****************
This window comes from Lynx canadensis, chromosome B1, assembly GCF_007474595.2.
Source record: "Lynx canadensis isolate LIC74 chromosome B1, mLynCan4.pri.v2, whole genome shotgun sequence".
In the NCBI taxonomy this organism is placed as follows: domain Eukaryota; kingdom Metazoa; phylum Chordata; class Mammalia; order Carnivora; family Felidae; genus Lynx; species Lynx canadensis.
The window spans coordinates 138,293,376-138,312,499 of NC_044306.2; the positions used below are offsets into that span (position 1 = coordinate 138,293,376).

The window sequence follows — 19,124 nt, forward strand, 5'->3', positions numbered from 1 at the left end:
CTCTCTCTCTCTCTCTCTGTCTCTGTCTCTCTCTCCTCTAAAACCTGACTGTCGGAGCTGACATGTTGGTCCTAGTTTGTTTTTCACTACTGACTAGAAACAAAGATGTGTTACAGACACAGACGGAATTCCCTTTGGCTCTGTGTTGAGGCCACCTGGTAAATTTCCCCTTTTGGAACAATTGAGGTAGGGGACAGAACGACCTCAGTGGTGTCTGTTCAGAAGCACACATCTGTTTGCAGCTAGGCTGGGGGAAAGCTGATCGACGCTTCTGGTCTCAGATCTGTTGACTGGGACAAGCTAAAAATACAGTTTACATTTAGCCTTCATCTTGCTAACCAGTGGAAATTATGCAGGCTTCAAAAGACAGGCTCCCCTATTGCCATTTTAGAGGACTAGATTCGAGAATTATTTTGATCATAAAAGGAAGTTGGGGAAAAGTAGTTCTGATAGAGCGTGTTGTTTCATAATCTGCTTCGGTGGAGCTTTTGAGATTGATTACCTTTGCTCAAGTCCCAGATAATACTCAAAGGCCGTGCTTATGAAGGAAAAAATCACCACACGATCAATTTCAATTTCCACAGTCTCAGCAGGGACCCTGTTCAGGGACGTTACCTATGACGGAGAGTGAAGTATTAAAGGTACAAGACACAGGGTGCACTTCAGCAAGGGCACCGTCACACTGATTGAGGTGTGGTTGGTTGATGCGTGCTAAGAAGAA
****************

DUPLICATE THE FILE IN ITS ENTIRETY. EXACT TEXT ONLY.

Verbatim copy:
This window comes from Lynx canadensis, chromosome B1, assembly GCF_007474595.2.
Source record: "Lynx canadensis isolate LIC74 chromosome B1, mLynCan4.pri.v2, whole genome shotgun sequence".
In the NCBI taxonomy this organism is placed as follows: domain Eukaryota; kingdom Metazoa; phylum Chordata; class Mammalia; order Carnivora; family Felidae; genus Lynx; species Lynx canadensis.
The window spans coordinates 138,293,376-138,312,499 of NC_044306.2; the positions used below are offsets into that span (position 1 = coordinate 138,293,376).

The window sequence follows — 19,124 nt, forward strand, 5'->3', positions numbered from 1 at the left end:
CTCTCTCTCTCTCTCTCTGTCTCTGTCTCTCTCTCCTCTAAAACCTGACTGTCGGAGCTGACATGTTGGTCCTAGTTTGTTTTTCACTACTGACTAGAAACAAAGATGTGTTACAGACACAGACGGAATTCCCTTTGGCTCTGTGTTGAGGCCACCTGGTAAATTTCCCCTTTTGGAACAATTGAGGTAGGGGACAGAACGACCTCAGTGGTGTCTGTTCAGAAGCACACATCTGTTTGCAGCTAGGCTGGGGGAAAGCTGATCGACGCTTCTGGTCTCAGATCTGTTGACTGGGACAAGCTAAAAATACAGTTTACATTTAGCCTTCATCTTGCTAACCAGTGGAAATTATGCAGGCTTCAAAAGACAGGCTCCCCTATTGCCATTTTAGAGGACTAGATTCGAGAATTATTTTGATCATAAAAGGAAGTTGGGGAAAAGTAGTTCTGATAGAGCGTGTTGTTTCATAATCTGCTTCGGTGGAGCTTTTGAGATTGATTACCTTTGCTCAAGTCCCAGATAATACTCAAAGGCCGTGCTTATGAAGGAAAAAATCACCACACGATCAATTTCAATTTCCACAGTCTCAGCAGGGACCCTGTTCAGGGACGTTACCTATGACGGAGAGTGAAGTATTAAAGGTACAAGACACAGGGTGCACTTCAGCAAGGGCACCGTCACACTGATTGAGGTGTGGTTGGTTGATGCGTGCTAAGAAGAA